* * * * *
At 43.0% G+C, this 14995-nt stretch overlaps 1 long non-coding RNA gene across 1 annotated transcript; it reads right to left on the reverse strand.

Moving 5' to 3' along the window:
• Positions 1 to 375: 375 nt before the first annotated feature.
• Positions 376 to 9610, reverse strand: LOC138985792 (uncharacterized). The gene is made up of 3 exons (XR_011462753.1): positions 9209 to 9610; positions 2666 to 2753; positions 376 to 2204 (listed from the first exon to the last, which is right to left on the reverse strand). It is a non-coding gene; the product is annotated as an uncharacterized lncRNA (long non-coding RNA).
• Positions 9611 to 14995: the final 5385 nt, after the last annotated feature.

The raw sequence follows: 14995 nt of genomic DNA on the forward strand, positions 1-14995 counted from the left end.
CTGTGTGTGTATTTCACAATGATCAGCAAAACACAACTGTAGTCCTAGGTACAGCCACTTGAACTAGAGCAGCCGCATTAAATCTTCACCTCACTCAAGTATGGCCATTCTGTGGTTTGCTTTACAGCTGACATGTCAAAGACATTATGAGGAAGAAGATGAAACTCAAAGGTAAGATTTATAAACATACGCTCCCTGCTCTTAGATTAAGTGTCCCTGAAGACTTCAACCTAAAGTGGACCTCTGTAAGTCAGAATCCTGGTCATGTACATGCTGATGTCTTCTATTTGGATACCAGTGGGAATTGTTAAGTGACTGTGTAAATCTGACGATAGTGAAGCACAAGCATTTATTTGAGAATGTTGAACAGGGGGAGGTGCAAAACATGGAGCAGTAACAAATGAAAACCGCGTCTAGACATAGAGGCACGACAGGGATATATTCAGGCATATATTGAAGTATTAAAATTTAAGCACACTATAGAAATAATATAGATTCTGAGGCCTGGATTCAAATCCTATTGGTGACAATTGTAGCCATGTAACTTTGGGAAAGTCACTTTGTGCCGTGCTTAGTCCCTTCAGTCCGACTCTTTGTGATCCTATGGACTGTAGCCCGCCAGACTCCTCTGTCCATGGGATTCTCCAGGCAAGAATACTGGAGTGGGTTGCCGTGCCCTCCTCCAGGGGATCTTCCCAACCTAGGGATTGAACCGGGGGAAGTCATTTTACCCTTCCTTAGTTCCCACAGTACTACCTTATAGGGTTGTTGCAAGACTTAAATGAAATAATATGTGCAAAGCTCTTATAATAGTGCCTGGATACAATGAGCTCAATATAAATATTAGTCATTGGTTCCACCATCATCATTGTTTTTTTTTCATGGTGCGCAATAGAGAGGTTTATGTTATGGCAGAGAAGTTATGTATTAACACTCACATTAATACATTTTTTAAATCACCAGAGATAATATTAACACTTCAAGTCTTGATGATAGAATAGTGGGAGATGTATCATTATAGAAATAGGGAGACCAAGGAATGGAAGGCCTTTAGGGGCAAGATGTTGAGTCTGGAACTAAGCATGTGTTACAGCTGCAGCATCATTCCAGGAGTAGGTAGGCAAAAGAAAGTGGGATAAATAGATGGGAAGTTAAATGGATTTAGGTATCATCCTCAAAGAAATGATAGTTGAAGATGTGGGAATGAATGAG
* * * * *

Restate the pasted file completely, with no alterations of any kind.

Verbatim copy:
At 43.0% G+C, this 14995-nt stretch overlaps 1 long non-coding RNA gene across 1 annotated transcript; it reads right to left on the reverse strand.

Moving 5' to 3' along the window:
• Positions 1 to 375: 375 nt before the first annotated feature.
• Positions 376 to 9610, reverse strand: LOC138985792 (uncharacterized). The gene is made up of 3 exons (XR_011462753.1): positions 9209 to 9610; positions 2666 to 2753; positions 376 to 2204 (listed from the first exon to the last, which is right to left on the reverse strand). It is a non-coding gene; the product is annotated as an uncharacterized lncRNA (long non-coding RNA).
• Positions 9611 to 14995: the final 5385 nt, after the last annotated feature.

The raw sequence follows: 14995 nt of genomic DNA on the forward strand, positions 1-14995 counted from the left end.
CTGTGTGTGTATTTCACAATGATCAGCAAAACACAACTGTAGTCCTAGGTACAGCCACTTGAACTAGAGCAGCCGCATTAAATCTTCACCTCACTCAAGTATGGCCATTCTGTGGTTTGCTTTACAGCTGACATGTCAAAGACATTATGAGGAAGAAGATGAAACTCAAAGGTAAGATTTATAAACATACGCTCCCTGCTCTTAGATTAAGTGTCCCTGAAGACTTCAACCTAAAGTGGACCTCTGTAAGTCAGAATCCTGGTCATGTACATGCTGATGTCTTCTATTTGGATACCAGTGGGAATTGTTAAGTGACTGTGTAAATCTGACGATAGTGAAGCACAAGCATTTATTTGAGAATGTTGAACAGGGGGAGGTGCAAAACATGGAGCAGTAACAAATGAAAACCGCGTCTAGACATAGAGGCACGACAGGGATATATTCAGGCATATATTGAAGTATTAAAATTTAAGCACACTATAGAAATAATATAGATTCTGAGGCCTGGATTCAAATCCTATTGGTGACAATTGTAGCCATGTAACTTTGGGAAAGTCACTTTGTGCCGTGCTTAGTCCCTTCAGTCCGACTCTTTGTGATCCTATGGACTGTAGCCCGCCAGACTCCTCTGTCCATGGGATTCTCCAGGCAAGAATACTGGAGTGGGTTGCCGTGCCCTCCTCCAGGGGATCTTCCCAACCTAGGGATTGAACCGGGGGAAGTCATTTTACCCTTCCTTAGTTCCCACAGTACTACCTTATAGGGTTGTTGCAAGACTTAAATGAAATAATATGTGCAAAGCTCTTATAATAGTGCCTGGATACAATGAGCTCAATATAAATATTAGTCATTGGTTCCACCATCATCATTGTTTTTTTTTCATGGTGCGCAATAGAGAGGTTTATGTTATGGCAGAGAAGTTATGTATTAACACTCACATTAATACATTTTTTAAATCACCAGAGATAATATTAACACTTCAAGTCTTGATGATAGAATAGTGGGAGATGTATCATTATAGAAATAGGGAGACCAAGGAATGGAAGGCCTTTAGGGGCAAGATGTTGAGTCTGGAACTAAGCATGTGTTACAGCTGCAGCATCATTCCAGGAGTAGGTAGGCAAAAGAAAGTGGGATAAATAGATGGGAAGTTAAATGGATTTAGGTATCATCCTCAAAGAAATGATAGTTGAAGATGTGGGAATGAATGAG